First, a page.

By James W. Brundage
Holy War, edited by Thomas Patrick Murphy (Ohio State University Press, 1976)
Introduction: Violence has always been a problem for human societies. Western European societies, which have traditionally identified themselves as Christian, tend to find this problem especially vexing. The Christian ethic, after all, gives particular prominence in its value system to love of one’s neighbor, and violent behavior is the very antithesis of the virtue of love. Yet both private mayhem and organized public hostilities have continued to erupt in Western European societies. This fact presents a notable difficulty for Christian thinkers and writers, who have commonly felt a need to try to reconcile the violent, warring actions of men, including Christian men, with the theological values they profess.
War represents the ultimate degree of organized violence between communities. War has, accordingly, always been a thorny subject for Christian writers and the Church’s attitude has been markedly ambivalent on this subject. Despite their pacific ideals, Christian moralists and theologians were compelled to recognize that war was a fact of life. During the Middle Ages, Western intellectuals began to analyze in some detail the various aspects of war. Their treatments of the subject became increasingly sophisticated during the years between about 1000 and 1300. Out of the discussions of war in this period there emerged a fundamental transformation of the way in which the problem was treated. This change involved a transition from a consideration of war as primarily a moral and theological problem to a conception of war as fundamentally a problem of law. Likewise, as the Church’s enforcement powers increased, theological moralizing tended to be replaced by a more rigorous categorization of hostile action.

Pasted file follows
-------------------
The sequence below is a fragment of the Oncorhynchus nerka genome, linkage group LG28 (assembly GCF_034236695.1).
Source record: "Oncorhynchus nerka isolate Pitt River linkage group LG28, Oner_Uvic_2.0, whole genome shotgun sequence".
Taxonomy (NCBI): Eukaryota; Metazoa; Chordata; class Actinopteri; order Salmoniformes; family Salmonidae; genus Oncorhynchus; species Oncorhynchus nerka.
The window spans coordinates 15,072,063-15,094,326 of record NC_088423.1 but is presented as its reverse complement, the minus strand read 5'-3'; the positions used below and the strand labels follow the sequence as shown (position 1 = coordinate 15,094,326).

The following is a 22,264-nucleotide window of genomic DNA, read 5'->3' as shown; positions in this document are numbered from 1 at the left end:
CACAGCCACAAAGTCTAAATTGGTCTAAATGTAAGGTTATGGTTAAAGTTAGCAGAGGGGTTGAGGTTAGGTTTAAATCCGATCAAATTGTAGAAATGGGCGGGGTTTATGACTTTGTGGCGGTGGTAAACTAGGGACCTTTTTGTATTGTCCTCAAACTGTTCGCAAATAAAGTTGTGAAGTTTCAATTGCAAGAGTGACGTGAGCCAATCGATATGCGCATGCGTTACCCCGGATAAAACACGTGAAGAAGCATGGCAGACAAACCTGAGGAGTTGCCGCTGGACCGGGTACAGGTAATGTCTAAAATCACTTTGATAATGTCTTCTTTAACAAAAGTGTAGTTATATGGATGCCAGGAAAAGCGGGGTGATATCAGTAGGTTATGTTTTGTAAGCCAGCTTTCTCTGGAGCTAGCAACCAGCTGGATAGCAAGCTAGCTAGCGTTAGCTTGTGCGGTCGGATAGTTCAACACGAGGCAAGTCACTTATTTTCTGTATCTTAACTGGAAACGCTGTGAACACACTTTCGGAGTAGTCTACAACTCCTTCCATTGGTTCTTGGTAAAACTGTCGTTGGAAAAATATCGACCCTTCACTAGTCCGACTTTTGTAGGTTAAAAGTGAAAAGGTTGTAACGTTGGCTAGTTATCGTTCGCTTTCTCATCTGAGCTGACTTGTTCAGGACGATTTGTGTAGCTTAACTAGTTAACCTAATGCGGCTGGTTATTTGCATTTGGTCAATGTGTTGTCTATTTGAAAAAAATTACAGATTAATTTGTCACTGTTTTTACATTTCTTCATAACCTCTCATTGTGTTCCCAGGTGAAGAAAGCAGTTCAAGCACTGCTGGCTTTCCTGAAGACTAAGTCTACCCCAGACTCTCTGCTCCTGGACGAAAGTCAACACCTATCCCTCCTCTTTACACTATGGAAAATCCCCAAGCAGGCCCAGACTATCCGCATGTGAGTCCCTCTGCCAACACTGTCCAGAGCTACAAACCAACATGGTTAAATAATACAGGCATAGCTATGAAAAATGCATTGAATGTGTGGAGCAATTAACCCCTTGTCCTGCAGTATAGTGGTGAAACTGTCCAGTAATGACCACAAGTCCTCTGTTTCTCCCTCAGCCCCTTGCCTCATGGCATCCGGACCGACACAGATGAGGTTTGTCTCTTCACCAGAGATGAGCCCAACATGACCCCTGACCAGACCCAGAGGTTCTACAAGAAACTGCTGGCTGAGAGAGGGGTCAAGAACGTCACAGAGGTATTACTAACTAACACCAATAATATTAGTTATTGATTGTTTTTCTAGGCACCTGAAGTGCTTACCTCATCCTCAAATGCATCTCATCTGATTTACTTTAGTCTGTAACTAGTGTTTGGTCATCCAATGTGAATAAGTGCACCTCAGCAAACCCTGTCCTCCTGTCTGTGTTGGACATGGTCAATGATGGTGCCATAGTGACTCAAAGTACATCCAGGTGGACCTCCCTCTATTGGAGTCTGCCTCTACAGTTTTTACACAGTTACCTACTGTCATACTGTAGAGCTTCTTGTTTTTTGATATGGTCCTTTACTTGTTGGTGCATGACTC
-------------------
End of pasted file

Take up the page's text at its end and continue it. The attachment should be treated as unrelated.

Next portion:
One result of this transition from theological-moralistic thinking about war to a legal treatment of these activities was a change in the kinds of problems that were addressed. There was considerable overlap, of course. Both theologians and lawyers were concerned about such matters as whether a given war was just or unjust, licit or illicit. But they tended to be interested in these questions for different reasons and to judge them by different criteria. Both groups needed to deal with the problem of who has the power to declare war, but again they did so for rather different reasons and might arrive at differing conclusions. Other problems were far more central to the concerns of lawyers than of theologians —questions of property rights, for example, questions about liability for damage resulting from war, the legitimacy of conquest, its implications for possessory and jurisdictional rights.